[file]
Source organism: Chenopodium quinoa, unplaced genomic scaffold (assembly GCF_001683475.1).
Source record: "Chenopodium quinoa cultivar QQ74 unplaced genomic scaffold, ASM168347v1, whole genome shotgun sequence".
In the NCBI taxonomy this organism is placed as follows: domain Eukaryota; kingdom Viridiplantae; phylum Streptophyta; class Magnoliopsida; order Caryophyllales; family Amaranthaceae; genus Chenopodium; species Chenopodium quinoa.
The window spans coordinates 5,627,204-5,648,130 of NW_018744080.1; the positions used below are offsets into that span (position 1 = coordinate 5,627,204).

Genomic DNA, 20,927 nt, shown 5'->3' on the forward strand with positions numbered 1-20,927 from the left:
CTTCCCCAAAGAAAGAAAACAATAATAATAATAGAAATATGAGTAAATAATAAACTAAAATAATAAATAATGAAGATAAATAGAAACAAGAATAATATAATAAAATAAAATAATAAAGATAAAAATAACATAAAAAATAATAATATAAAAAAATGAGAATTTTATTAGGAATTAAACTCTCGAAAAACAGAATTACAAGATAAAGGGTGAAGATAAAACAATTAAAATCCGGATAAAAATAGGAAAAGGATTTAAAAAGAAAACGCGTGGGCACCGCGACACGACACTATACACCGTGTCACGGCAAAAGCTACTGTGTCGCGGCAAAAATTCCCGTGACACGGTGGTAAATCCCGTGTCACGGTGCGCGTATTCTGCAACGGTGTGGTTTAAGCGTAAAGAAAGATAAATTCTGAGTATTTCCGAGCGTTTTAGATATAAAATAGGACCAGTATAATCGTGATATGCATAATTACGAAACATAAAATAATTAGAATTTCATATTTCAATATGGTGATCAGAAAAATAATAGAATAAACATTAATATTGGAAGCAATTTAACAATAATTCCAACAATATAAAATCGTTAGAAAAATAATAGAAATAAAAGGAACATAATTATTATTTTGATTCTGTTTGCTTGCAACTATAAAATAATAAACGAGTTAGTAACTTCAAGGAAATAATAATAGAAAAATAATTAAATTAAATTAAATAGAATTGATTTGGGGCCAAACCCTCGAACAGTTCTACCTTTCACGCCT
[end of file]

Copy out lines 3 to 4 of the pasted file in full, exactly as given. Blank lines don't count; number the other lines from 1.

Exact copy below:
In the NCBI taxonomy this organism is placed as follows: domain Eukaryota; kingdom Viridiplantae; phylum Streptophyta; class Magnoliopsida; order Caryophyllales; family Amaranthaceae; genus Chenopodium; species Chenopodium quinoa.
The window spans coordinates 5,627,204-5,648,130 of NW_018744080.1; the positions used below are offsets into that span (position 1 = coordinate 5,627,204).